People Are Now Taking Placebo Pills to Deal With Their Health Problems —And It’s Working

For over 20 years, Linda Buonanno lived in fear that her irritable bowel syndrome (IBS) would suddenly interrupt her daily routine with frequent trips to the bathroom and unbearable cramping. Buonanno, now a 71-year-old medical assistant and hairdresser from Methuen, Mass., tried everything from drugs to dairy-free diets. Nothing worked. She remembers a particularly tough period over 10 years ago, when she was working on the factory floor of a medical-device company for up to 10 hours a day, six days a week. When an IBS episode would strike, her co-workers would cover for her as she huddled in a corner, keeled over in pain. If she wanted to go dancing with friends at the local club on Sunday, Buonanno would stop eating on Friday so there wouldn’t be anything in her system to interrupt her plans. “It was a horrible way to live,” she says. One day in 2009, she saw a TV ad looking for people with IBS to enroll in a study. She signed up and was thrilled when she was among about 80 people selected to take part in a first-of-its-kind clinical trial. But when she found out what kind of treatment she’d be receiving, Buonanno felt deflated: a placebo pill. The doctors told her there were no active ingredients in the pills, and the word placebo was labeled clearly on the bottle. She felt she’d gotten her hopes up for nothing. Three weeks later, after taking the pill twice daily, Buonanno was symptom-free. She had never gone so long without an attack. &ldq...
Source: TIME: Health - Category: Consumer Health News Authors: Tags: Uncategorized medicine Research Source Type: news

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Antonio Macci ò, Silvia Busquets, Clelia Madeddu, Josep M. Argilés
Source: Frontiers in Physiology - Category: Physiology Source Type: research
Nikitas N. Nomikos, Pantelis T. Nikolaidis, Caio V. Sousa, Apostolos E. Papalois, Thomas Rosemann, Beat Knechtle
Source: Frontiers in Physiology - Category: Physiology Source Type: research
Authors: Panhwar MS, Li J, Zidar DA, Clevenger J, Lipinski J, Patel TR, Karim A, Saric P, Patel SM, Kalra A, Attizzani G Abstract OBJECTIVES: To investigate the effect of TAVR technique on in-hospital and 30-day outcomes in patients with aortic stenosis (AS) and reduced ejection fraction (EF). BACKGROUND: Patients with AS and concomitant low EF may be at risk for adverse hemodynamic effects from general anesthesia utilized in transcatheter aortic valve replacement (TAVR) via the conventional strategy (CS). These patients may be better suited for the minimally invasive strategy (MIS), which employs conscious sed...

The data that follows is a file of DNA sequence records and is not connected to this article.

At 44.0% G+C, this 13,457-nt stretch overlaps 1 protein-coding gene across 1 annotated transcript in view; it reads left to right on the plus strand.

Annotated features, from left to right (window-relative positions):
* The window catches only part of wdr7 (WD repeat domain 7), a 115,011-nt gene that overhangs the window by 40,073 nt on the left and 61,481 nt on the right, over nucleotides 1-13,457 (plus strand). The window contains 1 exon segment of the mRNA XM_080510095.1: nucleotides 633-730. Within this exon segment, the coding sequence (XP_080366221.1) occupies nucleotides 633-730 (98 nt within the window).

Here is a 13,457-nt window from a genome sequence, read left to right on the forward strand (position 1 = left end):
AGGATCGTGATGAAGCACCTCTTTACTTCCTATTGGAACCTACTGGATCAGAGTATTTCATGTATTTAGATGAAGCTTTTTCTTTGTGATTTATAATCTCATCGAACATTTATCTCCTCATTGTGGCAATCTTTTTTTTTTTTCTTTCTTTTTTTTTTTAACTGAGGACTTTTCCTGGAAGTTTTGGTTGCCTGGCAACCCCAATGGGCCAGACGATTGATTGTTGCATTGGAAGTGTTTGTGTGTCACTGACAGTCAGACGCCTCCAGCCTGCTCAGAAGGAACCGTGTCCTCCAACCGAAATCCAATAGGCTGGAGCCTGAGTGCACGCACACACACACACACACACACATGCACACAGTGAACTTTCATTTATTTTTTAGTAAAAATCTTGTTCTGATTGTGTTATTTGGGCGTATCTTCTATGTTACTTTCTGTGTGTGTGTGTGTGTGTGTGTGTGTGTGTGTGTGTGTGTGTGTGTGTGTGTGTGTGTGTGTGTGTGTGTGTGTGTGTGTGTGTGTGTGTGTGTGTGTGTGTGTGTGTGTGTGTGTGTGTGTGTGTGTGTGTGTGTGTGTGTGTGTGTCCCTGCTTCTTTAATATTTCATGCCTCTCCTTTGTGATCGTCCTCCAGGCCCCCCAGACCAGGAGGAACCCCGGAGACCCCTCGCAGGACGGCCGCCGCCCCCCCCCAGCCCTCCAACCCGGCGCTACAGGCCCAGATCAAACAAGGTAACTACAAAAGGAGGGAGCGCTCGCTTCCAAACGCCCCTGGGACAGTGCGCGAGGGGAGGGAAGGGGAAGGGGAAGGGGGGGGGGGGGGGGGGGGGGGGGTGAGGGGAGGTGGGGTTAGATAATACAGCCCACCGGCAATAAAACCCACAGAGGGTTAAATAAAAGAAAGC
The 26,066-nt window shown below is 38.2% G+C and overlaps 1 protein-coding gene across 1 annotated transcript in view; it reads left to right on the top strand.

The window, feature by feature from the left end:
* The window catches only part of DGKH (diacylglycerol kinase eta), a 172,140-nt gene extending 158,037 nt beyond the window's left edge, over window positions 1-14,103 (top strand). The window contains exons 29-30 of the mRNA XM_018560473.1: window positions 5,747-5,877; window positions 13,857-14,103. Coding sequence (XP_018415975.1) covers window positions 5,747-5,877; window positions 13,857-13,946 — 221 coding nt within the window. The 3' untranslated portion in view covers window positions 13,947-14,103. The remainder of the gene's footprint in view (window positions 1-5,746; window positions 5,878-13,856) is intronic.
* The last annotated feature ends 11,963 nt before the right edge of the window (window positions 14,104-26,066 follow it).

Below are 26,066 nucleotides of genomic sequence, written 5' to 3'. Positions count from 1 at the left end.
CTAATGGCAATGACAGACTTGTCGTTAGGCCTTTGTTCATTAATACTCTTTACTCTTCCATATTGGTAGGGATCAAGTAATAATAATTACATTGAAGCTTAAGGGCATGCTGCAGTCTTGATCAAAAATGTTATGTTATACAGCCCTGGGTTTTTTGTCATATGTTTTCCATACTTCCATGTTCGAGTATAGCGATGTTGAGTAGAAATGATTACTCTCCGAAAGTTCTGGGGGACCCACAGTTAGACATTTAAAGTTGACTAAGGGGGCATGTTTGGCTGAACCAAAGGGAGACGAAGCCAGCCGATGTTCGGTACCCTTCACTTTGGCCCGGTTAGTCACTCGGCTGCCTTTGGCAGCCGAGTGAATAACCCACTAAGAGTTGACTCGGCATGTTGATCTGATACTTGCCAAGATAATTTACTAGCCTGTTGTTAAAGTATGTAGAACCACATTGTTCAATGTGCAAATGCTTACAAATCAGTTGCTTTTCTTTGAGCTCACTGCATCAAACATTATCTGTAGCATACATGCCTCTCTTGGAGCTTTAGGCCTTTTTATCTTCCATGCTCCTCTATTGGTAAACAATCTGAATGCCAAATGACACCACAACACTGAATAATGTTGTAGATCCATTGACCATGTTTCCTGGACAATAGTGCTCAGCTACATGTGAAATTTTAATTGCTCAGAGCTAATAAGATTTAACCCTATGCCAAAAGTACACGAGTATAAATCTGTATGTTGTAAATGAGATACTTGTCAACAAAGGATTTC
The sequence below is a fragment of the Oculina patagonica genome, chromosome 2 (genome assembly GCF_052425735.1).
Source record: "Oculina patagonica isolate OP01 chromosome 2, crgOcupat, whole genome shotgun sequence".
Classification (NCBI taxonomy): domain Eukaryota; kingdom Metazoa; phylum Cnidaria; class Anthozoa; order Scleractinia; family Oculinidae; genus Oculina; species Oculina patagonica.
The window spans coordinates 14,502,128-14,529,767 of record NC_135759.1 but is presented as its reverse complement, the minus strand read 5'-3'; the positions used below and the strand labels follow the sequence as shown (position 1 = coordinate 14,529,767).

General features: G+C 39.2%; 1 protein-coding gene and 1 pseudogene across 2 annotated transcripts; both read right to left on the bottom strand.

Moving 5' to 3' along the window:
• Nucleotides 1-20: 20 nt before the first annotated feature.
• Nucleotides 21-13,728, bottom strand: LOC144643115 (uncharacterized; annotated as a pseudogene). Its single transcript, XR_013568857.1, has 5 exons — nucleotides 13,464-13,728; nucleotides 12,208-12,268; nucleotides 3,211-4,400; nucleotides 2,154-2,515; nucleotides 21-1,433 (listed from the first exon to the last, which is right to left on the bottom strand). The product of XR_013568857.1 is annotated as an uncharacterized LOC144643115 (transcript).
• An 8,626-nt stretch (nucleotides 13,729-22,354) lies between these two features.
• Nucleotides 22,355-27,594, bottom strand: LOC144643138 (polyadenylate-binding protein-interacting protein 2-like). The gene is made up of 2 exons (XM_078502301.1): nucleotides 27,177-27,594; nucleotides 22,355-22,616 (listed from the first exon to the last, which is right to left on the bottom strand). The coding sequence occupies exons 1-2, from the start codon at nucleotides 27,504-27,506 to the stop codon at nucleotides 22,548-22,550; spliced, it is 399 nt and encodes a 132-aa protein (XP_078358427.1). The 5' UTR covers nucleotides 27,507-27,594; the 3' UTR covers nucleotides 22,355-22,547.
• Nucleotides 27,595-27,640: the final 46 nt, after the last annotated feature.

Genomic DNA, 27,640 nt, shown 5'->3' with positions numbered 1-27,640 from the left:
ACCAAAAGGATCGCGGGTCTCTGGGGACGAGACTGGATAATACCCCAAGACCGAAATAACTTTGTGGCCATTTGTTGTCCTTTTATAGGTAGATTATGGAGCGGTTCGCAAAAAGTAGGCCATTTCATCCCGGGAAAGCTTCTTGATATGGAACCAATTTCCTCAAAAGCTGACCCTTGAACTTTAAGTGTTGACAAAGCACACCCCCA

Source: The Journal of Invasive Cardiology - Category: Cardiology Tags: J Invasive Cardiol Source Type: research
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Source: The Journal of Invasive Cardiology - Category: Cardiology Tags: J Invasive Cardiol Source Type: research
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Source: Daily Express - Health - Category: Consumer Health News Source Type: news
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Source: Redox Biology - Category: Biology Source Type: research
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Source: Mammalian Biology - Category: Biology Source Type: research
Authors: Shin HJ, Lee H, Na HS Abstract Background: Irrigation fluid absorption during endoscopic surgery has been known to alter blood coagulation. We investigated the effect of an irrigation fluid on the coagulation according to the hemodilution level using rotational thromboelastometry (ROTEM) tests. Methods: Venous blood was taken from 12 healthy volunteers and divided into four specimen bottles, which were diluted to different levels (0%, 10%, 20%, and 40%) using a mixture of 2.7% sorbitol-0.54% mannitol solution. Then, ROTEM analysis was performed. Results: Significant prolongation of clotting time (C...
Source: Korean Journal of Anesthesiology - Category: Anesthesiology Tags: Korean J Anesthesiol Source Type: research
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Source: Korean Journal of Anesthesiology - Category: Anesthesiology Tags: Korean J Anesthesiol Source Type: research
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